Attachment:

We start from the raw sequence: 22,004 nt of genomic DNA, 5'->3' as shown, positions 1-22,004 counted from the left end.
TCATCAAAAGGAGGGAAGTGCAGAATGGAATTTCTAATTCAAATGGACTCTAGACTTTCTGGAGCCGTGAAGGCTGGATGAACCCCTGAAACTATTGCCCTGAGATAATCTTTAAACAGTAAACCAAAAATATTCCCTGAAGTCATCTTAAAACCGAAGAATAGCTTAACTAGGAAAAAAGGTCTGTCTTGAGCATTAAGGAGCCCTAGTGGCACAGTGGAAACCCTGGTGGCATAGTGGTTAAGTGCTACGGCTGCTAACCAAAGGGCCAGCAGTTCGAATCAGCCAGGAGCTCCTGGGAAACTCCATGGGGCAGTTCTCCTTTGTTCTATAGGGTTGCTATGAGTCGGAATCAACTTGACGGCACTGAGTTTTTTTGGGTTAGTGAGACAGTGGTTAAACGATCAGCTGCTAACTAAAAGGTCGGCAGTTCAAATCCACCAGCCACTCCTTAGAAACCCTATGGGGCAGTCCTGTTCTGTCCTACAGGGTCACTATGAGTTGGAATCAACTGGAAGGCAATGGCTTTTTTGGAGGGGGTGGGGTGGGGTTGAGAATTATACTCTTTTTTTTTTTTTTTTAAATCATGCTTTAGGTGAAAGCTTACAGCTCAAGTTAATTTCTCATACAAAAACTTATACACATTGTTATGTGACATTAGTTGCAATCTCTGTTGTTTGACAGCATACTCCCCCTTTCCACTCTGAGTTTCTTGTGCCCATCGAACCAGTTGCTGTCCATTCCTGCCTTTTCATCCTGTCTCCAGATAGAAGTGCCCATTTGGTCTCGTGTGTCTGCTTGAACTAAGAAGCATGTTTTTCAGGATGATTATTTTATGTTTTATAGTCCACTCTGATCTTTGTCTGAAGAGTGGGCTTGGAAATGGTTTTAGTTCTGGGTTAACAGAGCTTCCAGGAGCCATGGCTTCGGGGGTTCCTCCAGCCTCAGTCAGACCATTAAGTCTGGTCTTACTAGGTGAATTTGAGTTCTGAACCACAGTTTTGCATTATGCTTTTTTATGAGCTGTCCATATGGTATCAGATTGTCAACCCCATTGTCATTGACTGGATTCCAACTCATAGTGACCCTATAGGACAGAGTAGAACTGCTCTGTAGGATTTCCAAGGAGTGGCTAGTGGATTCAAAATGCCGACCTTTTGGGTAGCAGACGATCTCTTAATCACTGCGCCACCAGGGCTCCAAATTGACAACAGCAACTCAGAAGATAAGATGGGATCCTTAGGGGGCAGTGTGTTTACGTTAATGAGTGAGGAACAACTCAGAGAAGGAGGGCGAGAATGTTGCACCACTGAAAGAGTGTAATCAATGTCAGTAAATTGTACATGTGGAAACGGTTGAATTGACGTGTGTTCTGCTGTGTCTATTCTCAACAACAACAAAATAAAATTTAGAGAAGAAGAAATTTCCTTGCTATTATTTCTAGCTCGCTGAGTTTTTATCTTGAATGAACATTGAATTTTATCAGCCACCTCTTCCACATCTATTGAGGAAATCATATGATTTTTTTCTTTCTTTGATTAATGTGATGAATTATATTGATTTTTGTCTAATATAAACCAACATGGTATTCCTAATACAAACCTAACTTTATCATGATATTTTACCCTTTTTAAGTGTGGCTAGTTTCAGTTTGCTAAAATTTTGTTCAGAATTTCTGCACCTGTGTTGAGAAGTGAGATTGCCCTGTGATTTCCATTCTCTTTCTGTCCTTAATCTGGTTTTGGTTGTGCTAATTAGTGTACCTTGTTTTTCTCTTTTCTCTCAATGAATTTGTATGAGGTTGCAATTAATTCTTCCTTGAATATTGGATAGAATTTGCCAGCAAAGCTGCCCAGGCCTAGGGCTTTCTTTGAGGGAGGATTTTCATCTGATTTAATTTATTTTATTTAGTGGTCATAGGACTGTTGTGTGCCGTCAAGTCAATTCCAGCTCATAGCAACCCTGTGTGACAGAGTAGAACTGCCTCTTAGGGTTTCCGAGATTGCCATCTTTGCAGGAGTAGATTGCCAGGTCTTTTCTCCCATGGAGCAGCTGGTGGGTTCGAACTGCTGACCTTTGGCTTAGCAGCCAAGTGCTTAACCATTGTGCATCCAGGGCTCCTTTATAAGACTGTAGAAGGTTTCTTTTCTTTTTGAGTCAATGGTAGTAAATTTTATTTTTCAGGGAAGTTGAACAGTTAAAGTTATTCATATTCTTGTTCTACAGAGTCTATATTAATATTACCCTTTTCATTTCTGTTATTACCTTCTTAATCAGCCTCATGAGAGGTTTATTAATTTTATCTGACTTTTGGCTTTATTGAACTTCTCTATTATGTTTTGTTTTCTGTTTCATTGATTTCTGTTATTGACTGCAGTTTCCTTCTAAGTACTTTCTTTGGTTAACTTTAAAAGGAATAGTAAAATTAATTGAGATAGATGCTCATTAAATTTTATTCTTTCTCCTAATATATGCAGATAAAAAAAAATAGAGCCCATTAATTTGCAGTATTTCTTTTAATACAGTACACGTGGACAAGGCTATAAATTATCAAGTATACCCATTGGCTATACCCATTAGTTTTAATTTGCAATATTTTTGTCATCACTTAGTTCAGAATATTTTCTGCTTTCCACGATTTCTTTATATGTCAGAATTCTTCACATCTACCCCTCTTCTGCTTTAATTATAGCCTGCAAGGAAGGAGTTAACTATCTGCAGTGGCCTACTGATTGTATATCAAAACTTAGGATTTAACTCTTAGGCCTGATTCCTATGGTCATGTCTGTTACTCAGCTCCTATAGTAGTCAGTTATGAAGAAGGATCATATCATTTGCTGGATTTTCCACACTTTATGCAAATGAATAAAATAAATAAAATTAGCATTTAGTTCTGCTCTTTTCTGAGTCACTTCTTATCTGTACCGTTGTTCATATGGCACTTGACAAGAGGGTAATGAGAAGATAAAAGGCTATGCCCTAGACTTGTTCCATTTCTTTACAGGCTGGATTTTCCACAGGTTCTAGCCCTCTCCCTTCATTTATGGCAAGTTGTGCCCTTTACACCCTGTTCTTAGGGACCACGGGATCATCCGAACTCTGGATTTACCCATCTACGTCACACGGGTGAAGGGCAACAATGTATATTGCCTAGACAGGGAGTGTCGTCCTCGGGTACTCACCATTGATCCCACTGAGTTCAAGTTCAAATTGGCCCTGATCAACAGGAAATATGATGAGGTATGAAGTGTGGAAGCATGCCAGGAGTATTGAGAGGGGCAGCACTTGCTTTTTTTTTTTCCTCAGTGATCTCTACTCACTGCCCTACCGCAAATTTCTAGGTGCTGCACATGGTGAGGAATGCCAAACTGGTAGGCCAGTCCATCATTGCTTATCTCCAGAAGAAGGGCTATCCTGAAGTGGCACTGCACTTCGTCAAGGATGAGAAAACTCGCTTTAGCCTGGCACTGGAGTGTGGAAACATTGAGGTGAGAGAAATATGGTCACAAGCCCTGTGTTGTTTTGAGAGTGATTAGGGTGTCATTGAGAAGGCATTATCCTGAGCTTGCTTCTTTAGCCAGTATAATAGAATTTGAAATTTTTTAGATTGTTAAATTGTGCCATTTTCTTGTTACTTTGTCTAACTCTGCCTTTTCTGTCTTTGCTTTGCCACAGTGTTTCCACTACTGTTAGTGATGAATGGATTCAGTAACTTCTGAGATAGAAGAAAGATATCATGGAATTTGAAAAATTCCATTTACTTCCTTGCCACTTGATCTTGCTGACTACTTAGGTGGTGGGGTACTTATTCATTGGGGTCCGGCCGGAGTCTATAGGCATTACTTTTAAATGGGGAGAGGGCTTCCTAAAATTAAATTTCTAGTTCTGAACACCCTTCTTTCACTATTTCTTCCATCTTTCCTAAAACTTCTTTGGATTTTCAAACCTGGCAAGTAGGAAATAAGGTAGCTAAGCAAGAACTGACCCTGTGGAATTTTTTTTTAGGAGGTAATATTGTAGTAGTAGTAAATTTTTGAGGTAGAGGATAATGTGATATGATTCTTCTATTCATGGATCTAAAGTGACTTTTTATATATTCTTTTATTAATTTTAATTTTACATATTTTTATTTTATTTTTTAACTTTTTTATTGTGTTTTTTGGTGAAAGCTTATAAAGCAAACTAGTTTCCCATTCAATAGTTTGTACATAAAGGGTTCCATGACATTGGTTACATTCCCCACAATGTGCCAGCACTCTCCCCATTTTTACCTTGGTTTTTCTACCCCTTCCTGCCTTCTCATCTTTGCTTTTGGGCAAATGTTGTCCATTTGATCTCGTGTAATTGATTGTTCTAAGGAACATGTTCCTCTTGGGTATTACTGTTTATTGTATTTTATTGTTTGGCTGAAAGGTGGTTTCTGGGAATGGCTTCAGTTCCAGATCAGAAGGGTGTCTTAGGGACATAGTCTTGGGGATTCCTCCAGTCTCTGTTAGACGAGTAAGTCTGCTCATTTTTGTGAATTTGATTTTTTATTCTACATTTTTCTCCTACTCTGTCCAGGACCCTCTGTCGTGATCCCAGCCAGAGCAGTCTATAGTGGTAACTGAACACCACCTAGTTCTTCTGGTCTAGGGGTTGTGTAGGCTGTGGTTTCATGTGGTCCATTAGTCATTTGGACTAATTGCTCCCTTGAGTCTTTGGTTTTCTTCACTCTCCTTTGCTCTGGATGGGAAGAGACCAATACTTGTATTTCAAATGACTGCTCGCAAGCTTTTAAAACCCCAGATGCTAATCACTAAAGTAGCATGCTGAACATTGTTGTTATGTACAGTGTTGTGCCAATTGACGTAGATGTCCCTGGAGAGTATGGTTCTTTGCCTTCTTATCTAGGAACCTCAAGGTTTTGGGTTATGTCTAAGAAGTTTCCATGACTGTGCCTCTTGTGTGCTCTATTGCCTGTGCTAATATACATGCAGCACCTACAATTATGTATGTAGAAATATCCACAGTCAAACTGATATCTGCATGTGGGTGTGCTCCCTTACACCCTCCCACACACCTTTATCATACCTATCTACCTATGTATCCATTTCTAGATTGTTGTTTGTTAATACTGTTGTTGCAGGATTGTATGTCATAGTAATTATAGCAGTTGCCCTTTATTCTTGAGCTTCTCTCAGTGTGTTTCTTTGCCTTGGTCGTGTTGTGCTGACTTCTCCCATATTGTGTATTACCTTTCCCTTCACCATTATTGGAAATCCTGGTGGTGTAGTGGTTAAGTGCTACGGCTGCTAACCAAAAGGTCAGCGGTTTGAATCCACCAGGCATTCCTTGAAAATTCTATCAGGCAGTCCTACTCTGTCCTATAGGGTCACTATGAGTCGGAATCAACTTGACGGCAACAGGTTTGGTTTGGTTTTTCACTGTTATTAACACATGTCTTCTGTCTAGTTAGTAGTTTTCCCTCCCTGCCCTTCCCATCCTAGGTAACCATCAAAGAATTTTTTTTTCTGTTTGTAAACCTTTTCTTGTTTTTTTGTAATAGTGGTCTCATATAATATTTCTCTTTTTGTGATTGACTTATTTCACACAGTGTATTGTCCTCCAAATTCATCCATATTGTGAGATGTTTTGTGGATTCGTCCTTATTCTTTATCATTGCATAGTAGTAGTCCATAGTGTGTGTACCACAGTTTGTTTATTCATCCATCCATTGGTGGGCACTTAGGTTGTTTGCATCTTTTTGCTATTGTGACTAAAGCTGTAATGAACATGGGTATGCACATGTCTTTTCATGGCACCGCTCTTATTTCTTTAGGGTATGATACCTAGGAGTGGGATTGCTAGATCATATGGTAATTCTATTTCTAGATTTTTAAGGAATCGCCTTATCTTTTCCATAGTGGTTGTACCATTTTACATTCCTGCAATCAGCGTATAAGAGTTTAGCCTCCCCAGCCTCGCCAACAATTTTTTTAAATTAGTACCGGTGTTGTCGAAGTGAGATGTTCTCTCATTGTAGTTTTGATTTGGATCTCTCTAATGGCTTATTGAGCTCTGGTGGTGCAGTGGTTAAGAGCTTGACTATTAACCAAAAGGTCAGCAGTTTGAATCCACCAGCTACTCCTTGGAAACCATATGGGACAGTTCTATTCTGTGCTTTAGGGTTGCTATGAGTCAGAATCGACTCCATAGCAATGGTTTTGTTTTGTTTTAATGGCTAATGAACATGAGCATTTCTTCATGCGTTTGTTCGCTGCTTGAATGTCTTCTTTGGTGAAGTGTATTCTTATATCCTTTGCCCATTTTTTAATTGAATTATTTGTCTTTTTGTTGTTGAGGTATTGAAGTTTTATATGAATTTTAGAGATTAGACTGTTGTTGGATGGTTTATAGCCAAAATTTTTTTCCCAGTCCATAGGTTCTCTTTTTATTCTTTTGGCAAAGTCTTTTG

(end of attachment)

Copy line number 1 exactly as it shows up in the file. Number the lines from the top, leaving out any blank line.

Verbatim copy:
We start from the raw sequence: 22,004 nt of genomic DNA, 5'->3' as shown, positions 1-22,004 counted from the left end.